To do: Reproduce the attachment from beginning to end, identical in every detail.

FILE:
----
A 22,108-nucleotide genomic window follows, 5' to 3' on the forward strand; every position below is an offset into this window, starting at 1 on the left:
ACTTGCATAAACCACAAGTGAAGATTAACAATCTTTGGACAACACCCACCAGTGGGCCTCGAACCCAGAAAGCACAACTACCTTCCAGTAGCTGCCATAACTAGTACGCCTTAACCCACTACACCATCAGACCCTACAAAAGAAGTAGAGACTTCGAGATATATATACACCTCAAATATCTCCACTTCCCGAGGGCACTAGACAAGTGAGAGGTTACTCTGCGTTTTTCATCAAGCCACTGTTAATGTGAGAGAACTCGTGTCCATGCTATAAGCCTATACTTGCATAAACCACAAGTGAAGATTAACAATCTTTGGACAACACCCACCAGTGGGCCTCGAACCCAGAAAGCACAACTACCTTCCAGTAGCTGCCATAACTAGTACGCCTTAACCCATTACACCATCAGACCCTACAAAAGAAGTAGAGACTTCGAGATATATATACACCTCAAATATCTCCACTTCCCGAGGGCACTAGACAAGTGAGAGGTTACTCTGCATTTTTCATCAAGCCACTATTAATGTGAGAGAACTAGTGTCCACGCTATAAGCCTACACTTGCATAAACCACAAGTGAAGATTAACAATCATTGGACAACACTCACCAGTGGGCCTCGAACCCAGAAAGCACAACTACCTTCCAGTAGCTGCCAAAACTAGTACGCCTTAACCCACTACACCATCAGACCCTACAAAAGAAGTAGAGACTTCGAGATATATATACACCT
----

A 22,108-nucleotide genomic window follows, 5' to 3' on the forward strand; every position below is an offset into this window, starting at 1 on the left:
ACTTGCATAAACCACAAGTGAAGATTAACAATCTTTGGACAACACCCACCAGTGGGCCTCGAACCCAGAAAGCACAACTACCTTCCAGTAGCTGCCATAACTAGTACGCCTTAACCCACTACACCATCAGACCCTACAAAAGAAGTAGAGACTTCGAGATATATATACACCTCAAATATCTCCACTTCCCGAGGGCACTAGACAAGTGAGAGGTTACTCTGCGTTTTTCATCAAGCCACTGTTAATGTGAGAGAACTCGTGTCCATGCTATAAGCCTATACTTGCATAAACCACAAGTGAAGATTAACAATCTTTGGACAACACCCACCAGTGGGCCTCGAACCCAGAAAGCACAACTACCTTCCAGTAGCTGCCATAACTAGTACGCCTTAACCCATTACACCATCAGACCCTACAAAAGAAGTAGAGACTTCGAGATATATATACACCTCAAATATCTCCACTTCCCGAGGGCACTAGACAAGTGAGAGGTTACTCTGCATTTTTCATCAAGCCACTATTAATGTGAGAGAACTAGTGTCCACGCTATAAGCCTACACTTGCATAAACCACAAGTGAAGATTAACAATCATTGGACAACACTCACCAGTGGGCCTCGAACCCAGAAAGCACAACTACCTTCCAGTAGCTGCCAAAACTAGTACGCCTTAACCCACTACACCATCAGACCCTACAAAAGAAGTAGAGACTTCGAGATATATATACACCT